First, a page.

I spent two years working in a dance specialist Pilates studio in New Zealand, Dance Pilates, where I was a part of a team that developed programmes specifically for the young and adolescent dancer. These programmes include finerPointe to support lower leg and foot work and finerJump for jump technique. I continue to be associated with Dance Pilates and deliver these and other dance specific conditioning programmes in the UK and through the Dance Pilates on-line dancer mentoring programme, Movitae.
Pilates for dancers – workshops
I can visit your dancing school to offer Pilates classes or a workshop for your students. The sessions can be focused on a specific area of technique, or be an introduction to Pilates for the young dancer. The finerPointe programme can be offered as an introductory workshop or over a term. finerJump is to be taken over a term.
Pilates for dancers – private classes
Private 1-1 & 2-1 sessions for young dancers are tailored to the individual to specifically support and help develop their dance technique.
Students will be offered the finerPointe and finerJump programmes and can be given on-line support through joining Movitae.
I live in the North Pennines, an Area of Outstanding Natural Beauty and known as ‘the last wilderness in England’. This is my base as a freelance dance artist working in education, the community and healthcare settings.
My training was in classical ballet, gaining a degree from the Royal Academy of Dance and later, an MA in choreography at Middlesex University.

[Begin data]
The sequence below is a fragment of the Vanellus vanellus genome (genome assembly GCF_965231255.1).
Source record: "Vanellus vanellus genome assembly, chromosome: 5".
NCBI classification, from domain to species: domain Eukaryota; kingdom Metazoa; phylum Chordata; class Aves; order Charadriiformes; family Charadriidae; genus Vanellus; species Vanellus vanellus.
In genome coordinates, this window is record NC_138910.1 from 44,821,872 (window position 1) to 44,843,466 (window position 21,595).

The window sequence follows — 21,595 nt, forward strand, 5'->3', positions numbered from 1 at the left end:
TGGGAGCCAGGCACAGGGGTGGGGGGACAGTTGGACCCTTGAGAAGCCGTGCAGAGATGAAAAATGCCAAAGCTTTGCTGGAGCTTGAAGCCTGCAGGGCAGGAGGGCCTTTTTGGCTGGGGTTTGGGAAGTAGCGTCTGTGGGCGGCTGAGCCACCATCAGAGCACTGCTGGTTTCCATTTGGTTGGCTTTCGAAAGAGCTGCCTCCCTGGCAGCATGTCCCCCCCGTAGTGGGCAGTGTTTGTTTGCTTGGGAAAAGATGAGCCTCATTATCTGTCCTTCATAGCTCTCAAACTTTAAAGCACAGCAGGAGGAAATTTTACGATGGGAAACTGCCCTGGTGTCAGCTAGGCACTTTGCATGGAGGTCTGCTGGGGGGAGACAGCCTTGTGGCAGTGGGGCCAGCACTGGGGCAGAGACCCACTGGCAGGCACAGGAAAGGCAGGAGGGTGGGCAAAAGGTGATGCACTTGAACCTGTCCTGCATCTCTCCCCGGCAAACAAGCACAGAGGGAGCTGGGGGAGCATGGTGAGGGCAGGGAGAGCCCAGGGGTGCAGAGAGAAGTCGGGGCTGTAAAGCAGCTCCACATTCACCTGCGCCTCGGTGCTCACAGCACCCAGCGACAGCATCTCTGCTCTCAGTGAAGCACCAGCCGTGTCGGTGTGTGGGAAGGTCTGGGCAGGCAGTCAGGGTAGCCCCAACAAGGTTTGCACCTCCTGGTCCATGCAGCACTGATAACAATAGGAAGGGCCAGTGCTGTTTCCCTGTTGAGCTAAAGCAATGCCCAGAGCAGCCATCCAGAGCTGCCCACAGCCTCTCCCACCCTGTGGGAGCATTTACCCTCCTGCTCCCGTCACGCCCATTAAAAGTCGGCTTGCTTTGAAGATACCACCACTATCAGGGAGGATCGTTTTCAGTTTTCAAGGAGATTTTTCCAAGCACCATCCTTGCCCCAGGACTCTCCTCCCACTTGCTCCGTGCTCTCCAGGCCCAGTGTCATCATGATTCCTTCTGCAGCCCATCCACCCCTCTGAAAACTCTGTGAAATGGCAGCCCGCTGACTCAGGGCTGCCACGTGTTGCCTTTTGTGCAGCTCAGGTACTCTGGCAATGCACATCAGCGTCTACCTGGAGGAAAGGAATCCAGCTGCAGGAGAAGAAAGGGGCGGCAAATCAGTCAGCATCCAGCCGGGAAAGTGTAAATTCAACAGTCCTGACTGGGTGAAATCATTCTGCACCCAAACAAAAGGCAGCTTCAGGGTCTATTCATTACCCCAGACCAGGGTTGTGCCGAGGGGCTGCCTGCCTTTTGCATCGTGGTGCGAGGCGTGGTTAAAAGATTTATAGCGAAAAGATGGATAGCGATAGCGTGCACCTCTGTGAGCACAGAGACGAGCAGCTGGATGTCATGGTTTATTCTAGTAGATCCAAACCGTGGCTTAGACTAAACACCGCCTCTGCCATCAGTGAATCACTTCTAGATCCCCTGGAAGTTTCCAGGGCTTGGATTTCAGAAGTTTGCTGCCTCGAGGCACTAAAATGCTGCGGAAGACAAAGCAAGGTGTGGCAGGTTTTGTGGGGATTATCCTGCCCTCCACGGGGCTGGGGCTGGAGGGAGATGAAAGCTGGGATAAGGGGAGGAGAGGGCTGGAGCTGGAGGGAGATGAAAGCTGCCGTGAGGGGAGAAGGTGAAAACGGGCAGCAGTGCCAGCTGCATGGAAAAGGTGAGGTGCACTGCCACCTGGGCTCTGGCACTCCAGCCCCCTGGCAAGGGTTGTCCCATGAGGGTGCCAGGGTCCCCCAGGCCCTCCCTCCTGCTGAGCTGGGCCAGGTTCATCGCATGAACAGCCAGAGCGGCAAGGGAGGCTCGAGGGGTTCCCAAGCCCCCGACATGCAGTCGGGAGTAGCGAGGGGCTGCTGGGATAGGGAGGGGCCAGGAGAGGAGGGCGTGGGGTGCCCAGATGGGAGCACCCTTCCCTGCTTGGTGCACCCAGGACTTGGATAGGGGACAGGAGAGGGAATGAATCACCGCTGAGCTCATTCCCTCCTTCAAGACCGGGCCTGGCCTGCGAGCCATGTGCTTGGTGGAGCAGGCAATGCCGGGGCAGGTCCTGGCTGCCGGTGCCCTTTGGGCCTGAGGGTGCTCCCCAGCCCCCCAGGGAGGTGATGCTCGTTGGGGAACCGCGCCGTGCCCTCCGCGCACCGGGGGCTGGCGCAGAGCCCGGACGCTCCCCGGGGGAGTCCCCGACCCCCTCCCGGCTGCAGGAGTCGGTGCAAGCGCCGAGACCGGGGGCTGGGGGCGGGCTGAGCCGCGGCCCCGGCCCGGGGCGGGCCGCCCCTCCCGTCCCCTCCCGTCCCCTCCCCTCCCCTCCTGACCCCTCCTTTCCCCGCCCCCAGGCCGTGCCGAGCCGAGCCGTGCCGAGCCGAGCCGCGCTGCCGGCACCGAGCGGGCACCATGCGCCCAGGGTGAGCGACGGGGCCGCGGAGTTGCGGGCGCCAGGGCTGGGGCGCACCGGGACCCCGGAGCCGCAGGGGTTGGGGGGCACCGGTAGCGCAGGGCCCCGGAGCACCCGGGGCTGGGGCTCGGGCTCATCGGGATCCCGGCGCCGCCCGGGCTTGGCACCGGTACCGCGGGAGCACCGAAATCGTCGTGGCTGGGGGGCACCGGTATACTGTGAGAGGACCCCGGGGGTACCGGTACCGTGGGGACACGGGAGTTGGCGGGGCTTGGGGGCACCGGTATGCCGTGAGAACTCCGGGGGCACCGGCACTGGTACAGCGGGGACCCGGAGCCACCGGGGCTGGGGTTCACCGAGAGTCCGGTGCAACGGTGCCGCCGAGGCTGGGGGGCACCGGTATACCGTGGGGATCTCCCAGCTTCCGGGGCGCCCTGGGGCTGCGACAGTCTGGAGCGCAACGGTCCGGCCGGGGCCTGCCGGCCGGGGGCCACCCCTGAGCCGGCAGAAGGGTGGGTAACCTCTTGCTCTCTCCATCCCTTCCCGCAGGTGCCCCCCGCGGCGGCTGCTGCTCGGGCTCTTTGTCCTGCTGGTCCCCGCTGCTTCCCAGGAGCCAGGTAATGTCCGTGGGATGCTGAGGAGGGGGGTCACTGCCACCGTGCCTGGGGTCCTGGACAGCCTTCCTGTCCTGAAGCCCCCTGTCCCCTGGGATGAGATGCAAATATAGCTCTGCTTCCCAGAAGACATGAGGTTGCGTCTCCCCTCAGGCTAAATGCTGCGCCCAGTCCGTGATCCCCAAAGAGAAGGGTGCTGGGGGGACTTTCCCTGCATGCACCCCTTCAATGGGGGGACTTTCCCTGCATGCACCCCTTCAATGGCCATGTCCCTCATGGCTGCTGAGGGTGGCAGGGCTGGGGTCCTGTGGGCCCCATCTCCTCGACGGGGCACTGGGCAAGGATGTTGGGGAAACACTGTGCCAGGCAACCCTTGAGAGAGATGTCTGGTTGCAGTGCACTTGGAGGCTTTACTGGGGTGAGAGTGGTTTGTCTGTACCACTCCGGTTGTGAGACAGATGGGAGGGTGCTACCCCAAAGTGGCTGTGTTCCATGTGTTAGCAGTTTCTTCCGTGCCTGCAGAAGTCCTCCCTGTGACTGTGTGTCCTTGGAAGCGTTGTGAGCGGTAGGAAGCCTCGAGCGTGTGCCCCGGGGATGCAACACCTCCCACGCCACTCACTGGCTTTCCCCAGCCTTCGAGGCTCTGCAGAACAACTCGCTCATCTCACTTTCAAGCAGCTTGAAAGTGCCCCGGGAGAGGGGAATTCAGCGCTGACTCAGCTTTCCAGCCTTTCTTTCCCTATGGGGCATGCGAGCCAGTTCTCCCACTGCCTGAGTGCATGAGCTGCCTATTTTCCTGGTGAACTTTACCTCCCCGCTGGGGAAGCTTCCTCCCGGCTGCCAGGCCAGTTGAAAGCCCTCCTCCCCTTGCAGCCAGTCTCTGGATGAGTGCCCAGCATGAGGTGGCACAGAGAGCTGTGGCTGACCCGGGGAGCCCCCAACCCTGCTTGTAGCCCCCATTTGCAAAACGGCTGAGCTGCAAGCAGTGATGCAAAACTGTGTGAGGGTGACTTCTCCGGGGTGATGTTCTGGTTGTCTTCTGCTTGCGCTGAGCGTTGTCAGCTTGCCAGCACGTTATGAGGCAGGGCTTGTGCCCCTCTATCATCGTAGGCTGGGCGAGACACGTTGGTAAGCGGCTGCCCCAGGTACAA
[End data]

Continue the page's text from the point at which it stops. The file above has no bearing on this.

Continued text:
Injury left me unable to perform, but drew me into the field of dance education – a happy twist of fate. Working with a variety of leading companies including English National Ballet, London Contemporary, Birmingham Royal Ballet, The Royal Ballet School, Candoco Dance Company, Anjali and Corali, I have developed, led and managed dance projects in schools, the community and health care settings. In each setting I have – and continue to be – guided by highly experienced and generous dance practitioners.
In 2005, on returning from six months of travelling, which included leading dance projects in rural areas of Uganda, I began to focus on my specific area of interest: dance and disability, and commenced work with Candoco Dance Company. Initially I held the post of Course Curriculum Leader for the groundbreaking Foundation Course in Dance for Disabled Students. In 2006, I was promoted to Course Director.
In 2008, I traveled for a year. Over this time, I worked with the Cambodian integrated arts company, Epic Arts advising on their development of training programmes for disabled dance students. Until 2011, I lived in New Zealand working for the country’s leading integrated dance company, Touch Compass where I embedded the role of Education Manager. Additionally, I worked alongside sports/dance physiotherapists at Westmere Pilates on their pioneering dance conditioning programmes for young talented dance students.
On returning to the UK in July 2011, I was invited to re-join Candoco as Youth Dance Manager. In addition to the development of the Youth Dance Company, the role led on inquiry surrounding teaching pedagogy, the placement of disability in dance training, and mentoring and guiding emerging disabled dancers.
At this time, I also began to work freelance for Dance Art Foundation under their health and wellbeing programme, Breathing Space, delivering projects in children’s hospices. This work lies alongside projects for people living with dementia.
Since living in the NE, I have found that my work is being shaped by the astonishing environment of the region and is influencing my approach to where and what I do. I am developing work in rural locations, drawing on the environment, and am interested by the relationship between where we live and health and wellbeing, and how dance can connect the two.
In December 2013 I was awarded a Dance UK Teacher Mentor Fund which enabled me to delve deeper into my practice, build new skills and in turn support the development of dance in the region.